Following her first-hand experience of disordered eating and body image issues, Steph Ng founded Body Banter, a Hong Kong-based NGO dedicated to sparking conversations around mental health and body acceptance, especially among young Hongkongers. A passionate advocate for physical and mental wellbeing, Steph leads seminars at schools and group discussions, workshops and advocacy mentorship programmes targeted towards young people.
Tell us about your journey to starting Body Banter.
As a teen recovering from an eating disorder in Hong Kong, I quickly realized that mental health stigma was not the only barrier to having open conversations about these issues. Many of us badly want to express how we feel but have no clue how to even begin talking, and this can make us feel very alone.
I initially founded Body Banter to satisfy my own curiosity for understanding how other people navigated their experiences with food and their bodies, and we have grown organically from there. We started off as a very simple blog inviting people to share their stories via different mediums of expression, and have now evolved into a Hong Kong-based nonprofit with communities of youth advocates in Hong Kong, Canada, and the U.S.
I think our organization’s evolution really comes to two key ingredients: community and conversation. Ultimately, we all just want to know that we are not alone, and that we are heard. And I think that once we become empowered with these ingredients, we can start to take active roles in crafting our storylines and creating change within our broader communities.
What are your thoughts on body image and eating disorders in Hong Kong?
The Hong Kong culture is an impatient one: we are always rushing to get somewhere, both literally and metaphorically. This culture of impatience not only affects how we approach work and school, but it also affects how we relate to food and our bodies. We attempt crash diets and rely on quick-fix solutions to achieve what we view to be the “perfect” body, even when this means compromising our physical and mental health.
Body image concerns and eating disorders can arise when we feel these immense pressures to appear successful and to be validated by others, but feel like we have limited ways to achieve those desired outcomes. Controlling food and our bodies becomes a kind of “shortcut to success” – one that provides us with the acknowledgement we seek in the short-term, but fundamentally does not address our underlying insecurities.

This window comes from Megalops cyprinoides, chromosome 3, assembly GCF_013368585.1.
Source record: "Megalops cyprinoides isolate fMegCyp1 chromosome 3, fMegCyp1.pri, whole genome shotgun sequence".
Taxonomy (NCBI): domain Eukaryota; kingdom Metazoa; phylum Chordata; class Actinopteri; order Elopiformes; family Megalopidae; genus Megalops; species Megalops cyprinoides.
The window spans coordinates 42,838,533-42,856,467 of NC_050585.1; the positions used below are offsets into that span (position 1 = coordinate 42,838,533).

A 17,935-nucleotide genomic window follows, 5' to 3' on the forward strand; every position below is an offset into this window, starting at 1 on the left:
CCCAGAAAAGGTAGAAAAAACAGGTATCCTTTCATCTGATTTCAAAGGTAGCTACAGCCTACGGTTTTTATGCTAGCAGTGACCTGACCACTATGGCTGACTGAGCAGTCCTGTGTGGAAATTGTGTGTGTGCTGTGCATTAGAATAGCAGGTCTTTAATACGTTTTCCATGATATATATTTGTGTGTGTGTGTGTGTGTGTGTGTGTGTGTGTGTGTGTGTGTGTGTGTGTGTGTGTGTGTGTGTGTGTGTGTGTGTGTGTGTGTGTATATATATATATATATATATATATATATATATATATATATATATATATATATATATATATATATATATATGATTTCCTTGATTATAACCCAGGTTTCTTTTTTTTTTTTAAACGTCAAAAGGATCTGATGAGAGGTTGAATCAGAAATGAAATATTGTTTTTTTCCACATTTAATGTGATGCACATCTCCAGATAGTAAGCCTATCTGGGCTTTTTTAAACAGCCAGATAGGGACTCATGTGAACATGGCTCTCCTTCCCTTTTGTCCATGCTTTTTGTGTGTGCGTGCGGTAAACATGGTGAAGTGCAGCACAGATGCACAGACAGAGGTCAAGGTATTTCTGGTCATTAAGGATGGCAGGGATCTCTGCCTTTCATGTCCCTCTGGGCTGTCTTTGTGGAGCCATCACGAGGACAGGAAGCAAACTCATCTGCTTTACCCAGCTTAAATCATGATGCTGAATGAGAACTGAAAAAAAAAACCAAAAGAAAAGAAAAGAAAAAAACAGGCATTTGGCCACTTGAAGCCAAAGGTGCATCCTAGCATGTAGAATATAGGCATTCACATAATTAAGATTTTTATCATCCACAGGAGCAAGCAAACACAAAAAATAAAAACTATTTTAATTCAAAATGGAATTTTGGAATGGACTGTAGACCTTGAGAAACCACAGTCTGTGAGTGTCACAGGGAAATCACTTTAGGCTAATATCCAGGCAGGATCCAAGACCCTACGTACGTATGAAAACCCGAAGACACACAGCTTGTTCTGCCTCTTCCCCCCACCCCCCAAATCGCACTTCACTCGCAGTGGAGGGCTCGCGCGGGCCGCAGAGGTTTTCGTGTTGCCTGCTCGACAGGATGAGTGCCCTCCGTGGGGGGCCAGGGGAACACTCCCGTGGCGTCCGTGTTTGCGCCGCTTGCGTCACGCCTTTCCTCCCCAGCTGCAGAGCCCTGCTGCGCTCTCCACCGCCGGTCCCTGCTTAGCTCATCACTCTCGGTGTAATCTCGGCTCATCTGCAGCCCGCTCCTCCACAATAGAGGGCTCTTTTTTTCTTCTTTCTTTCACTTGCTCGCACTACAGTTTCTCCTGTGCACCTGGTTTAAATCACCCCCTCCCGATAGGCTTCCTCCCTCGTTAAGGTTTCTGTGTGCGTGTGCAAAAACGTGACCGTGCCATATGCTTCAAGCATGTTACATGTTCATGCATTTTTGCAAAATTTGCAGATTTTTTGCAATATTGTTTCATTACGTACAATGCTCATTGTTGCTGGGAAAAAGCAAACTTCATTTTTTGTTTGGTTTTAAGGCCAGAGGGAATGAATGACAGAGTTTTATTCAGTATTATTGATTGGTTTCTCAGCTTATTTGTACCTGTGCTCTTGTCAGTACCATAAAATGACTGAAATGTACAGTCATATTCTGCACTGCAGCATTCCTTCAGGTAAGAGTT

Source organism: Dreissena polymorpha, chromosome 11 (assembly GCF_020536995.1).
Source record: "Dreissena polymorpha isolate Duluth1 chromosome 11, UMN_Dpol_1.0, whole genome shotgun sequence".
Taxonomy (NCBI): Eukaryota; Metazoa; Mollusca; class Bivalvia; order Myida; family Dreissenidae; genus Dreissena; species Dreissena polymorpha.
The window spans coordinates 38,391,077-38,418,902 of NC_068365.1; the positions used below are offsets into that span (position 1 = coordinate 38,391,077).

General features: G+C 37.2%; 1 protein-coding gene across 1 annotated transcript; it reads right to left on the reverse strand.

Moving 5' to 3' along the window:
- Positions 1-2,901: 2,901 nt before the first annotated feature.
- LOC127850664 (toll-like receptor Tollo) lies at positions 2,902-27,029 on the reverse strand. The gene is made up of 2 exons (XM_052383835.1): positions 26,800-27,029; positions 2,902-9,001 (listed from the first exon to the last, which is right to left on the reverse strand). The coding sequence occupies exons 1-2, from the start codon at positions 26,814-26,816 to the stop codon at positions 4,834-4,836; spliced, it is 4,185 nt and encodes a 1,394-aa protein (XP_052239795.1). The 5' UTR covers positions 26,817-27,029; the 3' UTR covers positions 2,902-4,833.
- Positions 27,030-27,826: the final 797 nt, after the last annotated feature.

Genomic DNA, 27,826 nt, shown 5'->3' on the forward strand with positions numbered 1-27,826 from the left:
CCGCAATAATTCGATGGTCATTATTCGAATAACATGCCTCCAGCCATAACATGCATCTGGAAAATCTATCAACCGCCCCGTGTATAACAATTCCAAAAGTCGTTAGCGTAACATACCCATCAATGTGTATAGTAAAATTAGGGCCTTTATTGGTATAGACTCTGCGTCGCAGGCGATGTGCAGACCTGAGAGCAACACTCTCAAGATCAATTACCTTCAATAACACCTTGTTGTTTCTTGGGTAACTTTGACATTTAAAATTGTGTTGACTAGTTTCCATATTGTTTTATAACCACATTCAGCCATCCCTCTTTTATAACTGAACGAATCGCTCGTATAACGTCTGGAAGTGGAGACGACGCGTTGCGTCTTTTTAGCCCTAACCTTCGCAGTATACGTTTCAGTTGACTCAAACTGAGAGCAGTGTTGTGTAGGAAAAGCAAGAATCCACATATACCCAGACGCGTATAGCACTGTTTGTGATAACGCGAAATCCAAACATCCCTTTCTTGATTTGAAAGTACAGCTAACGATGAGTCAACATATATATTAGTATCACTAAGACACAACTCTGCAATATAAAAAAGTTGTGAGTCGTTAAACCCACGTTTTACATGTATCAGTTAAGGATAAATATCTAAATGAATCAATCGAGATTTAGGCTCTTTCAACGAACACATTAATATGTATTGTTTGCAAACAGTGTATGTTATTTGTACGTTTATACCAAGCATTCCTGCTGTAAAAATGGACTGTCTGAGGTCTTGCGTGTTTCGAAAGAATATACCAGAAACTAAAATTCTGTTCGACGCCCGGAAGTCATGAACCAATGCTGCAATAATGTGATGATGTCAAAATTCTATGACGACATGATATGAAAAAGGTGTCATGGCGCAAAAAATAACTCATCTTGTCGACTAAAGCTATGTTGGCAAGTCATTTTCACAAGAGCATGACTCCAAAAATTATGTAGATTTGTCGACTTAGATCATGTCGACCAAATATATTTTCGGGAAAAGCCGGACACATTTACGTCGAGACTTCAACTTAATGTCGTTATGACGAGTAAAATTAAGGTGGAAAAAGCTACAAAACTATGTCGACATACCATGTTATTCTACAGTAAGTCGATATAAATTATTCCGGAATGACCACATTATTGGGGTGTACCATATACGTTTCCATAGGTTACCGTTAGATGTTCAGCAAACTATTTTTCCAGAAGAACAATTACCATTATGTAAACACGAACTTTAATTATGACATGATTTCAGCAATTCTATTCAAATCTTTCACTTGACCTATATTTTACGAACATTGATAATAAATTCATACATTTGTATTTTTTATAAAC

I think that ultimately, navigating these cultural pressures is not necessarily about fighting them or changing them, but about adjusting our approach toward them. Much like observing clouds in the sky, we can acknowledge their existence in our landscape, while choosing to just watch them pass.
What do you wish to achieve with Body Banter?
I want conversations about body image and mental health to feel like a party to which everyone is invited. I hope to share the message that conversations about mental health don’t have to be dark, dense, and scary – they can be a celebration of the ways that we navigate the challenges and triumphs of our wonderful, messy lives. I don’t have tangible plans for what I hope to achieve with Body Banter – I hold only onto our dedication to building community and conversation that has guided our work since the very beginning.
As a Gen-Z, how do you think your approach to your organization differs from say, millennials?
I actually exist on the cusp of millennial Gen-Z (I was a ’96 baby) so this probably means that my approach is an eclectic mix of both generations!
The Gen-Z side of me craves creativity and conversation, and I think this has definitely shaped the participatory (as opposed to prescriptive) approach that our organization adopts, and my drive to connect members of our community around the world.
The millennial side of me is the one that appreciates technology but doesn’t take it for granted. I was one of the last in my year group to start a Facebook account and to get an iPhone, and remember being amazed at how much I could do with these technological tools – I recognized their power to both help and harm. This side of me has shaped the way that I approach social media use in Body Banter’s work. I see it as an avenue of communication that is important and necessary in this day and age, but not one that I use at the cost of forming meaningful interpersonal connections with our community members.
Has your age been a barrier so far, or a strength? In what way?
Thus far, I would say that I have been very fortunate. Since founding Body Banter, I have been deeply grateful for the support that our organization has received from both mentors and more mature organizations. So many people in our community are willing to help, often without asking for anything in return.
This is not to say that there have not been challenges along the way, and I have been in numerous situations where I have been questioned or not taken seriously because of my age or lack of experience. But hey, we all have to do things once before we can do things twice, right?
All in all, I am proud to be a young person doing work that I love in a community that I love. I have personally learned a lot from both the challenges and successes of growing Body Banter, and I am excited to continue growing and evolving alongside my organisation.
In partnership with Body Banter